Workers’ compensation is an exclusive remedy under Louisiana law for workplace injuries or work-related diseases or illnesses. When an employer knowingly subjects employees to harm, moreover, they may have an intentional tort claim against them. A case before the Louisiana First Circuit Appellate Court analyzed the elements required to bring a successful tort claim against an employer.
The employee in this case was injured when a forklift backed up and rolled over his foot. Another employee had been operating the forklift at the time, and his employer rented the forklift from Deep South Equipment Company. The employee brought a lawsuit against Deep South and the forklift’s manufacturer on the ground that his injuries were caused by their negligent acts. He alleged the forklift was not properly maintained, or it malfunctioned because the backup alarm was not working.
The employee contended that his employer intentionally and knowingly subjected him to a dangerous process or condition, knowing that the harm to him was a substantial certainty or possibility. His allegations consisted of multiple claims, including negligent repair of the forklift and wanton and reckless disregard of his safety, among other allegations.
The employer argued that the Louisiana Workers’ Compensation Act barred the claims, since the Act provides the exclusive remedy for employees injured during the course and scope of employment. The employer acknowledged there were intentional torts alleged, but it stated that the conclusory allegations did not rise to the level of an intentional act.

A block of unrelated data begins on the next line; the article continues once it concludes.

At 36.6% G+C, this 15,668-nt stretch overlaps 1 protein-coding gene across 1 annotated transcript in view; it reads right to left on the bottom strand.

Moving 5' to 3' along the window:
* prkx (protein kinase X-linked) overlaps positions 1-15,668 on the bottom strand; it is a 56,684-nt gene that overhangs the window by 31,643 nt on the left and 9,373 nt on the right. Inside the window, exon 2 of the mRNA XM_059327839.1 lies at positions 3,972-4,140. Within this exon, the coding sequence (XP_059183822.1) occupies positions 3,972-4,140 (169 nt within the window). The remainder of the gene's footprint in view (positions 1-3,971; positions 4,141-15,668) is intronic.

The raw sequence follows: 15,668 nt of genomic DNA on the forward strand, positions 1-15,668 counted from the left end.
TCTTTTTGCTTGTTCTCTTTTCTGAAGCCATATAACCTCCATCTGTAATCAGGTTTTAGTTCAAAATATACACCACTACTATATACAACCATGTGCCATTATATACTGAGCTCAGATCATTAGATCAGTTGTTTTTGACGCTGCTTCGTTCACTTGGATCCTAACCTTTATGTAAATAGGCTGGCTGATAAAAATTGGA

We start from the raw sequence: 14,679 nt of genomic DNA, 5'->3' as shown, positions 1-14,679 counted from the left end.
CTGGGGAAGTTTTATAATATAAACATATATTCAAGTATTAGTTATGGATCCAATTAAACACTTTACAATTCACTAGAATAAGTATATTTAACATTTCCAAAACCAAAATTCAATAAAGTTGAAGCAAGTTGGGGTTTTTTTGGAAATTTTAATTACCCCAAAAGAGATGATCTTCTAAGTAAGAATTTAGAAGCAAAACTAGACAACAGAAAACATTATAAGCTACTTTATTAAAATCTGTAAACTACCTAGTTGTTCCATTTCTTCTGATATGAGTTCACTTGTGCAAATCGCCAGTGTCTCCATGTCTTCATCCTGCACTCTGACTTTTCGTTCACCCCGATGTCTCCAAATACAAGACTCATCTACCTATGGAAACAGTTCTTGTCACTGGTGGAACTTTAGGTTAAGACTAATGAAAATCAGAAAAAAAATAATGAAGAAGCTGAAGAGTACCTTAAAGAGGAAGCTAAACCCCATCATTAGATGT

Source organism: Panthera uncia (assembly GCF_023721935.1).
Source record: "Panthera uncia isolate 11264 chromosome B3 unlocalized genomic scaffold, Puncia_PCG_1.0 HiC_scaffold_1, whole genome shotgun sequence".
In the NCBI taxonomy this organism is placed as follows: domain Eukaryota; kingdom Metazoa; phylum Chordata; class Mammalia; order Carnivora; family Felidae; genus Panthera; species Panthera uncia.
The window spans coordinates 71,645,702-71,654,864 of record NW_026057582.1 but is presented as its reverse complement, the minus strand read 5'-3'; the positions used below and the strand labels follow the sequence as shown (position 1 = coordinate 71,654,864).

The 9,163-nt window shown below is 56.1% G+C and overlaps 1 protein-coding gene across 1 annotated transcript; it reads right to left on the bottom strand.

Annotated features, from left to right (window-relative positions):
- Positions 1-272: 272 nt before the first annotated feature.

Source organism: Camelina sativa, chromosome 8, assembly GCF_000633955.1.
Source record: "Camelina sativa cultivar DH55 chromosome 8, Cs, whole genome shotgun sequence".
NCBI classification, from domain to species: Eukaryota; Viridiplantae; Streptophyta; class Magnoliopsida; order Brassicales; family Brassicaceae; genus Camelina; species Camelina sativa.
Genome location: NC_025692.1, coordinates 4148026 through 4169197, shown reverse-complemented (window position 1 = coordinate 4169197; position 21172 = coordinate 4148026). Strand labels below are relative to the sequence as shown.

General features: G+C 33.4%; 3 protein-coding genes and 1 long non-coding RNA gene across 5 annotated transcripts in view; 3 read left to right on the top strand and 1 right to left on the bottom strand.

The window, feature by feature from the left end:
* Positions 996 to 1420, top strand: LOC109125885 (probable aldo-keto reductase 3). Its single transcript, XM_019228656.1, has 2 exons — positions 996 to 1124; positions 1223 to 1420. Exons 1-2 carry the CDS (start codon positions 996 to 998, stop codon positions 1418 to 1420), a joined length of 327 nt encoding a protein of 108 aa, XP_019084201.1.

The trial court granted the employer’s exception, finding that the employee’s allegations did not rise to the level of an intentional tort. The judge dismissed the employer from the lawsuit. The plaintiff appealed.
Procedurally, the appellate court held that an exception of no cause of action is not the proper procedural vehicle to dismiss an intentional tort claim against a plaintiff’s employer. Here, the employee claimed that his employer knowingly and intentionally subjected him to a dangerous condition, knowing that the harm was a substantial certainty. Louisiana courts have held that a peremptory exception of no cause of action is not the appropriate manner to dismiss a plaintiff’s intentional tort claim against an employer. The court here held that the employee had stated a cause of action for an intentional tort against his employer.
In conclusion, the court reversed the judgment granting the employer’s exception and remanded the case to the trial court for further proceedings.
At Lavis Law, workers hurt in the course and scope of their employment receive an understanding of their legal rights according to the Louisiana workers’ compensation law. Our law firm helps injured workers and their families pursue compensation for work-related injuries. Contact our office for a free consultation at 866-855-9151, or complete our online form.
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